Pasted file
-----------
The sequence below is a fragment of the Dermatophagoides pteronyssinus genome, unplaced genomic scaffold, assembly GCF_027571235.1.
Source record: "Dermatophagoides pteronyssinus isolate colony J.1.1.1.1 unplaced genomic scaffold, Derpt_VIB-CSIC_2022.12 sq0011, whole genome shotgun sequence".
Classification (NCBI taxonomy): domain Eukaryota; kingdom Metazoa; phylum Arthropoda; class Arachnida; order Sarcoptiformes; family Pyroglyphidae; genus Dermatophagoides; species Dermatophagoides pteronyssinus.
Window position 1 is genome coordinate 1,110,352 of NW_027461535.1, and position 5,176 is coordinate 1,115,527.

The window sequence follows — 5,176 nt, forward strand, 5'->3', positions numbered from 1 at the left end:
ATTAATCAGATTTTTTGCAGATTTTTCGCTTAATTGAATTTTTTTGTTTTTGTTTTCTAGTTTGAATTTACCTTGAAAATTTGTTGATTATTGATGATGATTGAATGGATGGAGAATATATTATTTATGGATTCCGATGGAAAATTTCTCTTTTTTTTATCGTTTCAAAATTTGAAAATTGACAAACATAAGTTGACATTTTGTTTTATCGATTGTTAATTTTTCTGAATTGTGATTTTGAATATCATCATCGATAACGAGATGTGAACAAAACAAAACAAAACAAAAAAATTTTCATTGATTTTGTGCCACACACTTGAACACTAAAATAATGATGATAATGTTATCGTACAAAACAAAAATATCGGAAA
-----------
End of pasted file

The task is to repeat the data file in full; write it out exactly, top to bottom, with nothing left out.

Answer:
The sequence below is a fragment of the Dermatophagoides pteronyssinus genome, unplaced genomic scaffold, assembly GCF_027571235.1.
Source record: "Dermatophagoides pteronyssinus isolate colony J.1.1.1.1 unplaced genomic scaffold, Derpt_VIB-CSIC_2022.12 sq0011, whole genome shotgun sequence".
Classification (NCBI taxonomy): domain Eukaryota; kingdom Metazoa; phylum Arthropoda; class Arachnida; order Sarcoptiformes; family Pyroglyphidae; genus Dermatophagoides; species Dermatophagoides pteronyssinus.
Window position 1 is genome coordinate 1,110,352 of NW_027461535.1, and position 5,176 is coordinate 1,115,527.

The window sequence follows — 5,176 nt, forward strand, 5'->3', positions numbered from 1 at the left end:
ATTAATCAGATTTTTTGCAGATTTTTCGCTTAATTGAATTTTTTTGTTTTTGTTTTCTAGTTTGAATTTACCTTGAAAATTTGTTGATTATTGATGATGATTGAATGGATGGAGAATATATTATTTATGGATTCCGATGGAAAATTTCTCTTTTTTTTATCGTTTCAAAATTTGAAAATTGACAAACATAAGTTGACATTTTGTTTTATCGATTGTTAATTTTTCTGAATTGTGATTTTGAATATCATCATCGATAACGAGATGTGAACAAAACAAAACAAAACAAAAAAATTTTCATTGATTTTGTGCCACACACTTGAACACTAAAATAATGATGATAATGTTATCGTACAAAACAAAAATATCGGAAA